## Writeups – Numbers Game, BabyRE (RCTF – Part 2)

This post continues from my last post on. Two more writeups for RCTF are presented below.

# Numbers Game

This challenge was presented as an IP and port, with the clue that we had to “guess”. This challenge ended up being a variation of “Cows and Bulls” (or, if you prefer, the Fallout hacking puzzle). We guess 4 numbers, then are told how many we have in the correct position, and how many numbers have the correct value but are in the wrong position.

A simple Python script solves this cleanly, which you can download here.

Funnily enough, from the Wikipedia article, we note that the minimal average game length is just over 5 turns:

We are provided 6: therefore, our solution must be optimal (fortunately, the solver I found off github was).

# BabyRE

This challenge was presented as a Linux binary, which you can download here. While presented as a reverse engineering challenge, I performed only minimal reverse engineering to complete this challenge.

Initial analysis showed that this executable took in some letters and a number, followed by some arbitrary additional input. The output seemed to be a series of dword values. One of what appears to be the encoding steps is shown below:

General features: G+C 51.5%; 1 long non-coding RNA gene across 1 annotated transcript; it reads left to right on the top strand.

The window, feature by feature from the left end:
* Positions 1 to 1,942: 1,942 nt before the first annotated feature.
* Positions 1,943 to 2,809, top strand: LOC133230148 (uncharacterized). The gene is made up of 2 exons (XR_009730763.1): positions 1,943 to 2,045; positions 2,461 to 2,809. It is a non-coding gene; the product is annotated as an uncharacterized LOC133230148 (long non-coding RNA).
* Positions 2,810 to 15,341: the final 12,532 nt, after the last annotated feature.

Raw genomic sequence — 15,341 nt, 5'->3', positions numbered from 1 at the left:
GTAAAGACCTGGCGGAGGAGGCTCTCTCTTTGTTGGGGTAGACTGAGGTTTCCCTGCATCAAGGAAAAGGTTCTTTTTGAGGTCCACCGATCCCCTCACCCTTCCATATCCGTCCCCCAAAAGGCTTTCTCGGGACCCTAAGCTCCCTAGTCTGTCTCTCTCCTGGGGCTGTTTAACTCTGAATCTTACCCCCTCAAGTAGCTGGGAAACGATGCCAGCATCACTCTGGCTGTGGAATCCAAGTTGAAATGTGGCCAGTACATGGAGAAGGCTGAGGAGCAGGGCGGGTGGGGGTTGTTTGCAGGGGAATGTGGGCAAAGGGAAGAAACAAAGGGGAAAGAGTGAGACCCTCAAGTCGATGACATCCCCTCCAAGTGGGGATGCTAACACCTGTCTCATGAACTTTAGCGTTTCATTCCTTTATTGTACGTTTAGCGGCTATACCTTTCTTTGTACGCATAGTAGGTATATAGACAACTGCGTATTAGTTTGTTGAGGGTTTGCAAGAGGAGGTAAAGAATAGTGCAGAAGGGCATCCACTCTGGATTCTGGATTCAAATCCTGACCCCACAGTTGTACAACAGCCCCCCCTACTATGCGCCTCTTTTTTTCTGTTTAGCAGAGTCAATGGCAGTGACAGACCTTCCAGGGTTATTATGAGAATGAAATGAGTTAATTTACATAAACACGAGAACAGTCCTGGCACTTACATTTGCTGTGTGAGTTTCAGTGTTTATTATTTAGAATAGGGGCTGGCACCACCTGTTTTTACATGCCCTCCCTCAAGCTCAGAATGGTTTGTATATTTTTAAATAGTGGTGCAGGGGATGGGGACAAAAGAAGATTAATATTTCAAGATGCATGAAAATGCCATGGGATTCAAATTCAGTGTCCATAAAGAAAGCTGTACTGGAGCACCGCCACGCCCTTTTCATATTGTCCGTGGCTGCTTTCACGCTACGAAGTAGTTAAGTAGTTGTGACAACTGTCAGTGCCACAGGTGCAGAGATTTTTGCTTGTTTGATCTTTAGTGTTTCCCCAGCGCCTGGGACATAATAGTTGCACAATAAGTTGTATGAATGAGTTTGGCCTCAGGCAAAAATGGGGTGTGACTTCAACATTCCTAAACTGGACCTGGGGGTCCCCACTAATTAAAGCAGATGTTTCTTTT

Based on this alone, I made a few assumptions:

• The application encoded one character at a time
• There was no meaningful randomness, despite randomness-based functions being called
• The order of characters didn’t matter (but this is slightly irrelevant if we have an encoding oracle)

I first tested my hypothesis by providing “test 15” as the first inputs, then encoding “abc” and “cba”. These provided the expected result: that is, one dword value corresponded to each character of input.

I then attempted to encode “RCTF”, which provided dword outputs which corresponded to the contents of the “out” file – I assumed at this point that this was the flag. Further testing confirmed that the order of characters did not matter.

From here, a little bit of Python makes this a trivial solve: we simply encode the entire alphabet, and test this against the “out” file. You can download the script I used here.

Overall, I enjoyed participating in this CTF – this showed me some serious gaps I have with webappsec and pwning. As always, I look forward to improving my skill for the next one.

See you all in “Security Fest CTF” and Faust CTF in two week’s time.